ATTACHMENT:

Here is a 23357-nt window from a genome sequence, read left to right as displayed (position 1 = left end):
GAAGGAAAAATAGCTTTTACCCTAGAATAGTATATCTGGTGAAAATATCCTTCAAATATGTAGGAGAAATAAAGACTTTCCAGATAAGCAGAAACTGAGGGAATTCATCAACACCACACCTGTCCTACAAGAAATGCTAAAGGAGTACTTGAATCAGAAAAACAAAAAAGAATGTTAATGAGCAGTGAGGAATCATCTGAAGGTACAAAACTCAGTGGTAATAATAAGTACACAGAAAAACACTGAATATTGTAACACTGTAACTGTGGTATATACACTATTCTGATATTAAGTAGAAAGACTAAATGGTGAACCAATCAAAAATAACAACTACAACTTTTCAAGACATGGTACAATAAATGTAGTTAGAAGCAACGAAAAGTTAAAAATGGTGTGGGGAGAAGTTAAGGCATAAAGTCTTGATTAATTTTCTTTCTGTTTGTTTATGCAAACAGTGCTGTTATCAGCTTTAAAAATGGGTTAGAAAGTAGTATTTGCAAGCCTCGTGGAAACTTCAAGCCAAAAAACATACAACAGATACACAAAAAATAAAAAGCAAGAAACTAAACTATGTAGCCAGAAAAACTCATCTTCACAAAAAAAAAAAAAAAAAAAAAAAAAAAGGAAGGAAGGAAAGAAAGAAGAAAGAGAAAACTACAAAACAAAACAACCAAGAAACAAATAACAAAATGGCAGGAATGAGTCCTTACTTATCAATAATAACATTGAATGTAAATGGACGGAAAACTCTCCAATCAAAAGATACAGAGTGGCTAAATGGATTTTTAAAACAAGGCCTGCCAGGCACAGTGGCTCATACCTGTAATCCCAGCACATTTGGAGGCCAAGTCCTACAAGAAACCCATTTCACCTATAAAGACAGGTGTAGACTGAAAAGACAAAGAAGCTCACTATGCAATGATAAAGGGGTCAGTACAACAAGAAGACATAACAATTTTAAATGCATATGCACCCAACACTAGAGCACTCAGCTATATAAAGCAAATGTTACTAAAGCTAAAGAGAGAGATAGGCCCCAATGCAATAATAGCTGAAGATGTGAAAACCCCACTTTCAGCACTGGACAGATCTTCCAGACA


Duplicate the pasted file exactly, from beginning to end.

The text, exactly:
Here is a 23357-nt window from a genome sequence, read left to right as displayed (position 1 = left end):
GAAGGAAAAATAGCTTTTACCCTAGAATAGTATATCTGGTGAAAATATCCTTCAAATATGTAGGAGAAATAAAGACTTTCCAGATAAGCAGAAACTGAGGGAATTCATCAACACCACACCTGTCCTACAAGAAATGCTAAAGGAGTACTTGAATCAGAAAAACAAAAAAGAATGTTAATGAGCAGTGAGGAATCATCTGAAGGTACAAAACTCAGTGGTAATAATAAGTACACAGAAAAACACTGAATATTGTAACACTGTAACTGTGGTATATACACTATTCTGATATTAAGTAGAAAGACTAAATGGTGAACCAATCAAAAATAACAACTACAACTTTTCAAGACATGGTACAATAAATGTAGTTAGAAGCAACGAAAAGTTAAAAATGGTGTGGGGAGAAGTTAAGGCATAAAGTCTTGATTAATTTTCTTTCTGTTTGTTTATGCAAACAGTGCTGTTATCAGCTTTAAAAATGGGTTAGAAAGTAGTATTTGCAAGCCTCGTGGAAACTTCAAGCCAAAAAACATACAACAGATACACAAAAAATAAAAAGCAAGAAACTAAACTATGTAGCCAGAAAAACTCATCTTCACAAAAAAAAAAAAAAAAAAAAAAAAAAAGGAAGGAAGGAAAGAAAGAAGAAAGAGAAAACTACAAAACAAAACAACCAAGAAACAAATAACAAAATGGCAGGAATGAGTCCTTACTTATCAATAATAACATTGAATGTAAATGGACGGAAAACTCTCCAATCAAAAGATACAGAGTGGCTAAATGGATTTTTAAAACAAGGCCTGCCAGGCACAGTGGCTCATACCTGTAATCCCAGCACATTTGGAGGCCAAGTCCTACAAGAAACCCATTTCACCTATAAAGACAGGTGTAGACTGAAAAGACAAAGAAGCTCACTATGCAATGATAAAGGGGTCAGTACAACAAGAAGACATAACAATTTTAAATGCATATGCACCCAACACTAGAGCACTCAGCTATATAAAGCAAATGTTACTAAAGCTAAAGAGAGAGATAGGCCCCAATGCAATAATAGCTGAAGATGTGAAAACCCCACTTTCAGCACTGGACAGATCTTCCAGACA